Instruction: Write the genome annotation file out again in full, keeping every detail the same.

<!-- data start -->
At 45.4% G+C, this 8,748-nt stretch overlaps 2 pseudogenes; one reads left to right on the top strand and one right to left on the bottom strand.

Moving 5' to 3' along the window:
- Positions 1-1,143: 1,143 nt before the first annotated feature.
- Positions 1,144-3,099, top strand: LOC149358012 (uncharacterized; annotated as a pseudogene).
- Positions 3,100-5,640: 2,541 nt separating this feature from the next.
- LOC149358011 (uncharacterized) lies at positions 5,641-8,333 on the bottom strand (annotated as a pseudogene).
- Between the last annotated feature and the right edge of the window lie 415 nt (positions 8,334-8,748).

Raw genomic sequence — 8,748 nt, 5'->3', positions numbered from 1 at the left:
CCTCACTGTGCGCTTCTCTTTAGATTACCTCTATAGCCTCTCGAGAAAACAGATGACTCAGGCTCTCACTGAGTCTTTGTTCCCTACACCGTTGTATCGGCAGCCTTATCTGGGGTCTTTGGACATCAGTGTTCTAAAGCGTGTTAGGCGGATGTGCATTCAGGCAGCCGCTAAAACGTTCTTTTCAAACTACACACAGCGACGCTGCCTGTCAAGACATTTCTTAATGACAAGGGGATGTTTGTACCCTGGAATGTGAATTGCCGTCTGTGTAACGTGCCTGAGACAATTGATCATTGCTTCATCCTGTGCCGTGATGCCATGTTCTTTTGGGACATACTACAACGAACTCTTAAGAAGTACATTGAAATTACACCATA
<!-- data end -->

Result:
At 45.4% G+C, this 8,748-nt stretch overlaps 2 pseudogenes; one reads left to right on the top strand and one right to left on the bottom strand.

Moving 5' to 3' along the window:
- Positions 1-1,143: 1,143 nt before the first annotated feature.
- Positions 1,144-3,099, top strand: LOC149358012 (uncharacterized; annotated as a pseudogene).
- Positions 3,100-5,640: 2,541 nt separating this feature from the next.
- LOC149358011 (uncharacterized) lies at positions 5,641-8,333 on the bottom strand (annotated as a pseudogene).
- Between the last annotated feature and the right edge of the window lie 415 nt (positions 8,334-8,748).

Raw genomic sequence — 8,748 nt, 5'->3', positions numbered from 1 at the left:
CCTCACTGTGCGCTTCTCTTTAGATTACCTCTATAGCCTCTCGAGAAAACAGATGACTCAGGCTCTCACTGAGTCTTTGTTCCCTACACCGTTGTATCGGCAGCCTTATCTGGGGTCTTTGGACATCAGTGTTCTAAAGCGTGTTAGGCGGATGTGCATTCAGGCAGCCGCTAAAACGTTCTTTTCAAACTACACACAGCGACGCTGCCTGTCAAGACATTTCTTAATGACAAGGGGATGTTTGTACCCTGGAATGTGAATTGCCGTCTGTGTAACGTGCCTGAGACAATTGATCATTGCTTCATCCTGTGCCGTGATGCCATGTTCTTTTGGGACATACTACAACGAACTCTTAAGAAGTACATTGAAATTACACCATA